Here we had the surprise not having our passeport stamped: they gave us a paper instead saying you will have to register everytime you arrive in a new place on their website (codes are your passeport number).

Crossing the border in Kasani to Peru

We exchanged our last pesos bolivianos in Copacabana with a perfect exchange rate (700bs => 379soles). We took a colectivo for 3bs per person (leaving on Plaza Sucre) to Kasani to cross the border. On Bolivian side they checked our updates on the migration website, and on Peruvian side they requested our vaccines and made us fill a form before checking our vitals. It was very fast (30min total to cross). Let’s go to Peru!!!

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5 thoughts on “One month in Bolivia

  1. Great info!
    We are right behind you and should cross on April 5,2022 via Copacabana! When did you cross into Peru? Are you double or triple vaxed?

    1. Hello there! We crossed one month ago (3rd of March) and we are triple dosed (it’s now mandatory if you want to take a bus, until the 31th of March it was only for the 40yo,it’s now for everyone up to 18yo).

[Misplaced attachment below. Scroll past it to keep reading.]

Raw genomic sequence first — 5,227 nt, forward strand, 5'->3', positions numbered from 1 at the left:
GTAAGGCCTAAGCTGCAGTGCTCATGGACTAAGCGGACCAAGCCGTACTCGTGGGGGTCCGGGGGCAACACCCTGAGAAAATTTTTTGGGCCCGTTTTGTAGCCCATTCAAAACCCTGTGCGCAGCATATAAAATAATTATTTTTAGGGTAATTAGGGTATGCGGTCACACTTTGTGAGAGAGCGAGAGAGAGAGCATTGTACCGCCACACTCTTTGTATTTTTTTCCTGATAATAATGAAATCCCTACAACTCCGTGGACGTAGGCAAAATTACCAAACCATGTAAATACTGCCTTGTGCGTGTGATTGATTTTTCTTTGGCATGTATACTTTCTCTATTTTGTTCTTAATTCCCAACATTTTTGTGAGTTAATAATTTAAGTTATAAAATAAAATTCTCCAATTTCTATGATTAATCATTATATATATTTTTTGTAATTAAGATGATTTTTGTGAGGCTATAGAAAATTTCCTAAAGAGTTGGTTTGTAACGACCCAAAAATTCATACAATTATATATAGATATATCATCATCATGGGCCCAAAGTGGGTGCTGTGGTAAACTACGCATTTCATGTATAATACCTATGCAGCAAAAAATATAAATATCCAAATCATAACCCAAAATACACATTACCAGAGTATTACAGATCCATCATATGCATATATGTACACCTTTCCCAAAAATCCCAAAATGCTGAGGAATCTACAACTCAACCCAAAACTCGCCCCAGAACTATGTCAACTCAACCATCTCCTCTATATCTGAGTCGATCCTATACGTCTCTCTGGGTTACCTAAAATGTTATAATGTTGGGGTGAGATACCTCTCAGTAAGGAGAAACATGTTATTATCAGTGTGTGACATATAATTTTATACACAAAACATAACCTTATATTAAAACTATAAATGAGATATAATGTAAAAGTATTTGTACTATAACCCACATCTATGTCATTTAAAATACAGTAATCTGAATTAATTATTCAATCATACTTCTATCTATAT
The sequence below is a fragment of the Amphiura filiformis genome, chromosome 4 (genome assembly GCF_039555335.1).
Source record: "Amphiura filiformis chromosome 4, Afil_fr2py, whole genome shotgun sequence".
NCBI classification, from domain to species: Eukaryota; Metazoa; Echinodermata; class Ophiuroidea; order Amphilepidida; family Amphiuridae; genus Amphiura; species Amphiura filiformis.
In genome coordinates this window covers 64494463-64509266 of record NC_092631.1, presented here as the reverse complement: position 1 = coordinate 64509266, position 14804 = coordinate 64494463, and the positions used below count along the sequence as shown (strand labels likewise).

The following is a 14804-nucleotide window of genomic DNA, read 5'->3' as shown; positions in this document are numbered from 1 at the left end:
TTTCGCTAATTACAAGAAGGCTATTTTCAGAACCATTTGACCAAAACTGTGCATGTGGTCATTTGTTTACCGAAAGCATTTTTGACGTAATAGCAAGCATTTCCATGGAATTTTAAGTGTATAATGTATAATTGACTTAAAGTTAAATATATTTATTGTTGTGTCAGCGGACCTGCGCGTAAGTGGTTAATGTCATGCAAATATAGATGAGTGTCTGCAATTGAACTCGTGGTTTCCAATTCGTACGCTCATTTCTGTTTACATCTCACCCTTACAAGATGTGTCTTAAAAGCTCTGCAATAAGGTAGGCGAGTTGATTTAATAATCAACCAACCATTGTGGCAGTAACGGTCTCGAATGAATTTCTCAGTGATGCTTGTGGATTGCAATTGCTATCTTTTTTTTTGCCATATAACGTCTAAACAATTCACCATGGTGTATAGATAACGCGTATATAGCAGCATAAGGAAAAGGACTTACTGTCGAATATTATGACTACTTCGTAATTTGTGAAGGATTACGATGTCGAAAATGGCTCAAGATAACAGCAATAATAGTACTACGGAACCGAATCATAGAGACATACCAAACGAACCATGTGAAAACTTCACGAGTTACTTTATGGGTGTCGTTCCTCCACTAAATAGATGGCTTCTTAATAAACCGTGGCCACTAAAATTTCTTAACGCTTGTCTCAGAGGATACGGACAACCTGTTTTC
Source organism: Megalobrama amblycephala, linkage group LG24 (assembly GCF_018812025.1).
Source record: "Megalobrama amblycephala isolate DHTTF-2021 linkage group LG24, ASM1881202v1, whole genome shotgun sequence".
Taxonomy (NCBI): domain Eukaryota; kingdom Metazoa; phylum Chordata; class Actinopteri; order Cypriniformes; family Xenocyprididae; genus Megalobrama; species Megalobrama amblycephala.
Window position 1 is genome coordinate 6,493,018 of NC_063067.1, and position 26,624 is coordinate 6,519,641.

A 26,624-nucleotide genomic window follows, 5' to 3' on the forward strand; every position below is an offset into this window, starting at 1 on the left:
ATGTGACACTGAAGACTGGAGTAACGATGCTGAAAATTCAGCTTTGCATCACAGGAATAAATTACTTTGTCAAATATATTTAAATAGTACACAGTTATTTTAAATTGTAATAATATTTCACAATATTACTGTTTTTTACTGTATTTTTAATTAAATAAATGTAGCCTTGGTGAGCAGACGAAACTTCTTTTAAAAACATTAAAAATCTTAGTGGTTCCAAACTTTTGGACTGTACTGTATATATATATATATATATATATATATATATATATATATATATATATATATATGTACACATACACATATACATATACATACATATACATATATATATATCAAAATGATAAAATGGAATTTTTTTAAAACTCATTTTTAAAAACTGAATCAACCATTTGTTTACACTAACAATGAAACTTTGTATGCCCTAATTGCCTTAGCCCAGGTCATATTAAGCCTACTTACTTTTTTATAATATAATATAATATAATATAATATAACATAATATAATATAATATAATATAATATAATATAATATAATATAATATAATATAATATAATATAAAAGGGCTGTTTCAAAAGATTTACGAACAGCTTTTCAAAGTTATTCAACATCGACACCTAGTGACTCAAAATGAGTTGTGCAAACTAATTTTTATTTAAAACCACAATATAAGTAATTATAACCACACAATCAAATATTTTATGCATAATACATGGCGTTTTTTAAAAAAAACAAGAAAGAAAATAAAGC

2. Thank you so much for this post on Bolivia….it’s INSPIRING 🙂 The photos on your Instagram are amazing too! I’m planning a similar trip thru Bolivia & South America in 2023.

    So far, I can’t find lodging anywhere in Oruro for Carnival How did you ever find a couple to share with?

    1. Hello Allison and thanks for your nice comment 🙂

      Don’t tell me it’s already full??!! We found this couple by chance on Facebook, a group called “Français en Bolivie” (Frenchies in Bolivia). Maybe you should post a comment on various groups, like “backpackers in Bolivia” or any other group from your nationality?! I hope you will find something, it’s a really nice experience to live.

      I wish you all the best!

      1. Jennifer, that’s a great suggestion! for many reasons 🙂

        I just heard from a local hostal that rates during Carnival are regulated by the Hotel Chamber of Oruro, which aren’t announced until 2 months before. That explains why there’s no rooms currently available. The prices may be high (even 10x normal rate) but at least they’re regulated.